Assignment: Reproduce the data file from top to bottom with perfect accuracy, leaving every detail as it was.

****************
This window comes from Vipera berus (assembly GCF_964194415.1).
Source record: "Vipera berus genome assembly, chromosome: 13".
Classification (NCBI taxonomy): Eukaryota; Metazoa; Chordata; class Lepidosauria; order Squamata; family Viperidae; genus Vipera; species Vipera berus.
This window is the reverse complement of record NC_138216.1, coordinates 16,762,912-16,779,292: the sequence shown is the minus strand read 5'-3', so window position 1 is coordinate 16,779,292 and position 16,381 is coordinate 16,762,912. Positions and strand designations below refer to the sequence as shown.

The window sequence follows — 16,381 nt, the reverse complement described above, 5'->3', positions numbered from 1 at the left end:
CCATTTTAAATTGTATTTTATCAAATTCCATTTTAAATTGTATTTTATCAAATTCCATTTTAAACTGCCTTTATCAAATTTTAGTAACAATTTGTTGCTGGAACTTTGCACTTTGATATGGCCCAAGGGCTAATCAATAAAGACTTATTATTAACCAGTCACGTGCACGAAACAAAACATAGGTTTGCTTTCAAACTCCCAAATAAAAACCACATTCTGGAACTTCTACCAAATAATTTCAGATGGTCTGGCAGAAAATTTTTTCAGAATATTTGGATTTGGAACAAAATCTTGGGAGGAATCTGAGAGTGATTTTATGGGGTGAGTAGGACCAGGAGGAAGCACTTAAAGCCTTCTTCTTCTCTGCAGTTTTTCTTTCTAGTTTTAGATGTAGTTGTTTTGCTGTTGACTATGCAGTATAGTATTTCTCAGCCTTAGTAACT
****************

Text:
This window comes from Vipera berus (assembly GCF_964194415.1).
Source record: "Vipera berus genome assembly, chromosome: 13".
Classification (NCBI taxonomy): Eukaryota; Metazoa; Chordata; class Lepidosauria; order Squamata; family Viperidae; genus Vipera; species Vipera berus.
This window is the reverse complement of record NC_138216.1, coordinates 16,762,912-16,779,292: the sequence shown is the minus strand read 5'-3', so window position 1 is coordinate 16,779,292 and position 16,381 is coordinate 16,762,912. Positions and strand designations below refer to the sequence as shown.

The window sequence follows — 16,381 nt, the reverse complement described above, 5'->3', positions numbered from 1 at the left end:
CCATTTTAAATTGTATTTTATCAAATTCCATTTTAAATTGTATTTTATCAAATTCCATTTTAAACTGCCTTTATCAAATTTTAGTAACAATTTGTTGCTGGAACTTTGCACTTTGATATGGCCCAAGGGCTAATCAATAAAGACTTATTATTAACCAGTCACGTGCACGAAACAAAACATAGGTTTGCTTTCAAACTCCCAAATAAAAACCACATTCTGGAACTTCTACCAAATAATTTCAGATGGTCTGGCAGAAAATTTTTTCAGAATATTTGGATTTGGAACAAAATCTTGGGAGGAATCTGAGAGTGATTTTATGGGGTGAGTAGGACCAGGAGGAAGCACTTAAAGCCTTCTTCTTCTCTGCAGTTTTTCTTTCTAGTTTTAGATGTAGTTGTTTTGCTGTTGACTATGCAGTATAGTATTTCTCAGCCTTAGTAACT